“Look What They’ve Done to My Song Ma” is a 1971 hit by Melanie Safka. Listen to it. It’s painful. She complains not only look what they have done to her song but what they’ve done to her brain. Let us look at what the feminists have – be they radical or conservative, egalitarian or even the complementarian – done to our brains.
As one whose congregation in 2001, 2004, and 2007 submitted resolutions asking the Synod to declare herself opposed to women in combat so as to give women a basis for conscientiously objecting to registering for a military draft; as one whose own congregation passed such a resolution in 2008; as one who has served in the military completing Airborne and Ranger training 40 years ago (okay so my perspective is dated); as one who served as an Army Reserve Chaplain from 1983-1995, I have been asked to give my perspective on Resolution 5-11A “To Protect Christian Consciences and Address Conscription of Women” adopted in the last Synodical convention.
My paragraph above is my first insight. Why must we make our resolutions so torturous? Dr. David Scaer’s test was whether an Iowa West hog farmer could follow it. I could barely follow it and I have read a great deal on this matter.
I wished the resolution had cited our Augsburg Confession, Article XX, Good Works, paragraph 2 which says “They [Lutheran teachers] have taught what well what is pleasing to God in every station and vocation in life.” At no time did our Lutheran teachers teach that women have a vocation to defend men. Men are called on to defend women and children. One wonders if the Christian freedom referred to in lines 30-31 of the resolution includes her talking up the vocation of defending men.
Read the book Ashley’s War which is a Te Deum for woman in combat. It’s how the U.S. Army in 2010 covertly got women into combat and why they did so. It was to ameliorate our enemies disgust at having their females interacting with our male soldiers. Spoiler alert – Ashley is blown to bits from the waist down, and dying right next to a Special Forces soldier is proof that women have arrived.
In principle I am not opposed to women serving in the military. I went through Airborne School with Army female nurses. I could see why it would be advantageous to have women who were qualified to jump. Of course, in the 40 years since, the wages of nurses have skyrocketed and men go where the money is, so there is no shortage of male nurses.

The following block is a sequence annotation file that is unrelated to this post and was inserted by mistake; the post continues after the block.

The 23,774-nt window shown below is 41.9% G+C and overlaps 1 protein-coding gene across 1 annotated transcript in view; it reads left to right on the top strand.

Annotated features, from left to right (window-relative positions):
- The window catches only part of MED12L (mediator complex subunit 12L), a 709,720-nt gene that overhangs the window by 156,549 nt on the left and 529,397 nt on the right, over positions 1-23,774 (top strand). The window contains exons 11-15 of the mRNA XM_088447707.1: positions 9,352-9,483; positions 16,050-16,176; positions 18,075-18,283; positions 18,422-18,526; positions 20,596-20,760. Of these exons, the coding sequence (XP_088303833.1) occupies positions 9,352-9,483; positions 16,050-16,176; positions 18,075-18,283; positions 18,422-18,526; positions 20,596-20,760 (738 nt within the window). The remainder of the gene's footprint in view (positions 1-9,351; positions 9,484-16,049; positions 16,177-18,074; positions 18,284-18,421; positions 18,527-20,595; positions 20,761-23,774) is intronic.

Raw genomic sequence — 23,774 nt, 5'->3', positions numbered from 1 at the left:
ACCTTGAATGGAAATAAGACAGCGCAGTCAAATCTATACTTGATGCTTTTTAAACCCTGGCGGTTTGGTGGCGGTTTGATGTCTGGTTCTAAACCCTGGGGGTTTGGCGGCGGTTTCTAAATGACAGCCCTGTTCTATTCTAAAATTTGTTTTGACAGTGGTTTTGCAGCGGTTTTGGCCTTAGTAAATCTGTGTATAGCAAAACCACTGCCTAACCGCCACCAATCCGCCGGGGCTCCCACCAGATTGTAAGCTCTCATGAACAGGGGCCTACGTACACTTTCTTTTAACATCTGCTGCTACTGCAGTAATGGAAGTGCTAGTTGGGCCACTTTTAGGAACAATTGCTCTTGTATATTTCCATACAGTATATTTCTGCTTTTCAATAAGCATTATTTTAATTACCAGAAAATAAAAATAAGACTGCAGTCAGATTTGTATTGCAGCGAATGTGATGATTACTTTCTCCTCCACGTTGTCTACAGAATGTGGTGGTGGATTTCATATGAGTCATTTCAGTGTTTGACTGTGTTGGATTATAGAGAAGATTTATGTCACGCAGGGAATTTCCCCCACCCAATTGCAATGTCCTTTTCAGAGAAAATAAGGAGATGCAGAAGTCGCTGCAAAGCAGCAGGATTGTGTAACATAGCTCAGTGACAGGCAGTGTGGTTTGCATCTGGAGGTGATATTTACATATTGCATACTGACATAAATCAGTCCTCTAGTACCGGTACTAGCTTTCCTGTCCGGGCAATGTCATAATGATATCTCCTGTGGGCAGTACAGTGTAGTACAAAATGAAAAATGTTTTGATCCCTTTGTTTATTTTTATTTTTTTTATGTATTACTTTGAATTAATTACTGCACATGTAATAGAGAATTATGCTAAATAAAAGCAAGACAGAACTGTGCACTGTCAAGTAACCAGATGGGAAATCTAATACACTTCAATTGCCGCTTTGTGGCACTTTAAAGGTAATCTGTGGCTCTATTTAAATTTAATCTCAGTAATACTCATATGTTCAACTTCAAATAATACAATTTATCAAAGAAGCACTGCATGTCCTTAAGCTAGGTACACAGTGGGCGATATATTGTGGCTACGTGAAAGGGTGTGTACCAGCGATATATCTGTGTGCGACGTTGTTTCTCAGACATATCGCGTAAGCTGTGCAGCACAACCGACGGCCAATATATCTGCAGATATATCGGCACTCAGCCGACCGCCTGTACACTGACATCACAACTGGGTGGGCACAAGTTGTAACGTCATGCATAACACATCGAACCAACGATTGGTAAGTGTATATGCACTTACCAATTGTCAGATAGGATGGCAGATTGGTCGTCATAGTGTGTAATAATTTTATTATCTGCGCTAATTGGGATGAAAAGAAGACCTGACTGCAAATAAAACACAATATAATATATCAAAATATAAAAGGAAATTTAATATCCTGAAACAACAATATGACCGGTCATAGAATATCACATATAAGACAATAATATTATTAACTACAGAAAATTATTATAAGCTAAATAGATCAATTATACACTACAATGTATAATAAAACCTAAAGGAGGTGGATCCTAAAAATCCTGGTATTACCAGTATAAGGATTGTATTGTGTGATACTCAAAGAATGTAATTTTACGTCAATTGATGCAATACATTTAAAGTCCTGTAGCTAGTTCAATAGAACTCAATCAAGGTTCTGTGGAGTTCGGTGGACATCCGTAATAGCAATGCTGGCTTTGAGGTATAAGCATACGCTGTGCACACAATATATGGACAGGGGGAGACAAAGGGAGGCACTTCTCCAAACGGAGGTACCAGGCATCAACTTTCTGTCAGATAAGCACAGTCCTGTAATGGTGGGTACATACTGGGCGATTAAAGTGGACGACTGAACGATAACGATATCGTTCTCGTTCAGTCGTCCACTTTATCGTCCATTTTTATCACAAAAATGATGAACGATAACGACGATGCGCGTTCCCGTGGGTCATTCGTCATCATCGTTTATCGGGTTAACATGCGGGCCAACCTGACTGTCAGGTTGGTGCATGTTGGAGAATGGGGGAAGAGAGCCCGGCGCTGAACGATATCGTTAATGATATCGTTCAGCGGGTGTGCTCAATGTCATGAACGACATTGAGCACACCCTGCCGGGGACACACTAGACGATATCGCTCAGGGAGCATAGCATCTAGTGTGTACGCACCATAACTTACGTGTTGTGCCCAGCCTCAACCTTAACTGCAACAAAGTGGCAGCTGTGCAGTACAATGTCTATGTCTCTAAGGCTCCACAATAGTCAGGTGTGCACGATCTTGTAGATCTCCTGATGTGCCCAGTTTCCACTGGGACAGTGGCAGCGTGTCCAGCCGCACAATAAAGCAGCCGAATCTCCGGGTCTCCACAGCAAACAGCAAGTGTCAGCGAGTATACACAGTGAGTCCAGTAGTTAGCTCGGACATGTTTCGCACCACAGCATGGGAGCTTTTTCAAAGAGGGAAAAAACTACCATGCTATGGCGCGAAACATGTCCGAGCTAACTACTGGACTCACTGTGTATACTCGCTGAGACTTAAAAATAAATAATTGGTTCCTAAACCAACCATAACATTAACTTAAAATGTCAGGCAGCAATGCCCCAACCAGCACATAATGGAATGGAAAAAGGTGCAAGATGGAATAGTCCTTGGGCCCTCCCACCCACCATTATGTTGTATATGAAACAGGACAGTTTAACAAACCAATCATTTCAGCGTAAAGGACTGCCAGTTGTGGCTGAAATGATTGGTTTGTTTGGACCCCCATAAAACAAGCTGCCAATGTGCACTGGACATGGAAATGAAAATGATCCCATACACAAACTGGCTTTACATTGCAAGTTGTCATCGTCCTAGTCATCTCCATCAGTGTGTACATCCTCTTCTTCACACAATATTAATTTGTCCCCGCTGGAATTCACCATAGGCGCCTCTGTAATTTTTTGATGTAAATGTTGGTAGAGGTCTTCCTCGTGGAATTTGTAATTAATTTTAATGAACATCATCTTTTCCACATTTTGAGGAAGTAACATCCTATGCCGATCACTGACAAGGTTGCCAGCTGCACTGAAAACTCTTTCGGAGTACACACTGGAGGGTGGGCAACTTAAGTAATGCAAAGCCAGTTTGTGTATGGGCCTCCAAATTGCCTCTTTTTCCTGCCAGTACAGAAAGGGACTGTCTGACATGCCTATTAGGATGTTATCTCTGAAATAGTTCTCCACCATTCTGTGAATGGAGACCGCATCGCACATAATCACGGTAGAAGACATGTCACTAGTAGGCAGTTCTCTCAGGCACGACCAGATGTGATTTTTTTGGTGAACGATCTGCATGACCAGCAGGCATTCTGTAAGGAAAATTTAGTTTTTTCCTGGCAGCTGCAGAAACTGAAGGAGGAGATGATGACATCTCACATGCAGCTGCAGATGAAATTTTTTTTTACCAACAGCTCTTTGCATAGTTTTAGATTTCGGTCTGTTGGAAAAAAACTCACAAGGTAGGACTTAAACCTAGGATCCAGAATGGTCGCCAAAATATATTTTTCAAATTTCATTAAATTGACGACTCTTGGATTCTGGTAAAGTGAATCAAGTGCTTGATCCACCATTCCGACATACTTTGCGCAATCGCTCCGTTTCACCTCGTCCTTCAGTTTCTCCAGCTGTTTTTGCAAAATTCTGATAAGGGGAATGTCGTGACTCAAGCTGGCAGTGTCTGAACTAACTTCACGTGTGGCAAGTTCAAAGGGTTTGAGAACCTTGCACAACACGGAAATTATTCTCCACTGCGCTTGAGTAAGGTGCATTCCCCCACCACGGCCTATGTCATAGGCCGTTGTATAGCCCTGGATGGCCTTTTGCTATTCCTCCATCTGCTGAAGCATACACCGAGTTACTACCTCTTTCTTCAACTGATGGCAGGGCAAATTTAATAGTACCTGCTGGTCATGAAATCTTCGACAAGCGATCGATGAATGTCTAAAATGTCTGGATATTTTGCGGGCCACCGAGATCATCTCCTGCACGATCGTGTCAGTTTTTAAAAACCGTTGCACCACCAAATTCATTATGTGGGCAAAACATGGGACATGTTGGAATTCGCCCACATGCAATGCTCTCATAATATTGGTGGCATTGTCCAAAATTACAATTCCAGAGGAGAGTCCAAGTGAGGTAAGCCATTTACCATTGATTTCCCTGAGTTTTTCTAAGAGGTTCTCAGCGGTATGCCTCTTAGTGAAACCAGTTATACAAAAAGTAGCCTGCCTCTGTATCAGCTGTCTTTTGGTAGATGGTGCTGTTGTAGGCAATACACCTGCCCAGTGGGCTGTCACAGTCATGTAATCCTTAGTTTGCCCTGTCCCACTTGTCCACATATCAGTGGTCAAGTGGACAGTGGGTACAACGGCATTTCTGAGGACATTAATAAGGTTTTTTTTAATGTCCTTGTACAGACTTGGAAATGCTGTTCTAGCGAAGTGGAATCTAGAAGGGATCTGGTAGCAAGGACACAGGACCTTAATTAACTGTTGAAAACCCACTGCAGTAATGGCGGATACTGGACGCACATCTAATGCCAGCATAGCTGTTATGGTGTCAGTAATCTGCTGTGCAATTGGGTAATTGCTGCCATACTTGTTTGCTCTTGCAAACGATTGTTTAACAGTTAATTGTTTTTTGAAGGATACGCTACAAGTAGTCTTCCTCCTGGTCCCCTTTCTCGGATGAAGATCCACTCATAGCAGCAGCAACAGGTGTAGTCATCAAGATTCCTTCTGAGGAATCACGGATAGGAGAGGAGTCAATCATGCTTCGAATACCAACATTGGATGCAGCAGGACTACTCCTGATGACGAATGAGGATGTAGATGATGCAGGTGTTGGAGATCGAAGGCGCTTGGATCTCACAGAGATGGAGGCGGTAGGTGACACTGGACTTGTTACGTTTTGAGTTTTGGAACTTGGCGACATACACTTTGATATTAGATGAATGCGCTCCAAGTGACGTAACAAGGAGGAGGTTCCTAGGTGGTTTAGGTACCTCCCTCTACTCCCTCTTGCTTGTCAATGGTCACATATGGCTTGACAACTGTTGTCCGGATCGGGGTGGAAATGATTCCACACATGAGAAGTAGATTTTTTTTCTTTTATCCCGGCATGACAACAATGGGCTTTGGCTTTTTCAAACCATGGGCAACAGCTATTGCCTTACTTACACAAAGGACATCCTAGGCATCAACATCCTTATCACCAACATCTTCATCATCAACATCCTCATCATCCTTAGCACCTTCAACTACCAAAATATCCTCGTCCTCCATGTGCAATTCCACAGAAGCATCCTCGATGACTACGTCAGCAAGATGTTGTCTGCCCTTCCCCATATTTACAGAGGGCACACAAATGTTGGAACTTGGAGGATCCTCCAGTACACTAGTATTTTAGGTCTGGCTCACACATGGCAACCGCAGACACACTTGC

The problem with having women in the military in general is that the military makes no promise to keep them out of combat. The modern battlefield in some cases makes this hard to do. In other cases, there are women and men in the military looking for ways to put women in combat. Before the nightmare of women in combat became a reality, the Military Police was already known as “the chick infantry.” In none of these scenarios do the women involved have to meet the same standards of fitness or training as combat soldiers which makes them a liability to themselves and others.
My final perspective is: it’s about time the sleeping giant of the LCMS awoke to what feminists have been doing to our brains. They have made us defensive about opening doors, guilty for not having women acolytes, and troglodytes for not having women voting. And all of this was leading us down the garden path of seeing women suffer, be humiliated and die like men in combat. It’s about time we woke up and started singing our song rather than theirs.
Thanks should be given to Robert H. Miller, CAPT, USN (ret.). After reading my book Why is Feminism so Hard to Resist?, he brought to my attention the issue of women in combat. He worked tirelessly, interdemonationally, and thanklessly to see this come to fruition. He tried approaching LCMS leadership and professors. He was greeted for the most part with limp handshakes and even limper enthusiasm. Credit is to be given him and the Young Turks who would not give up on this issue and finally started the LCMS singing a new tune that’s very old indeed.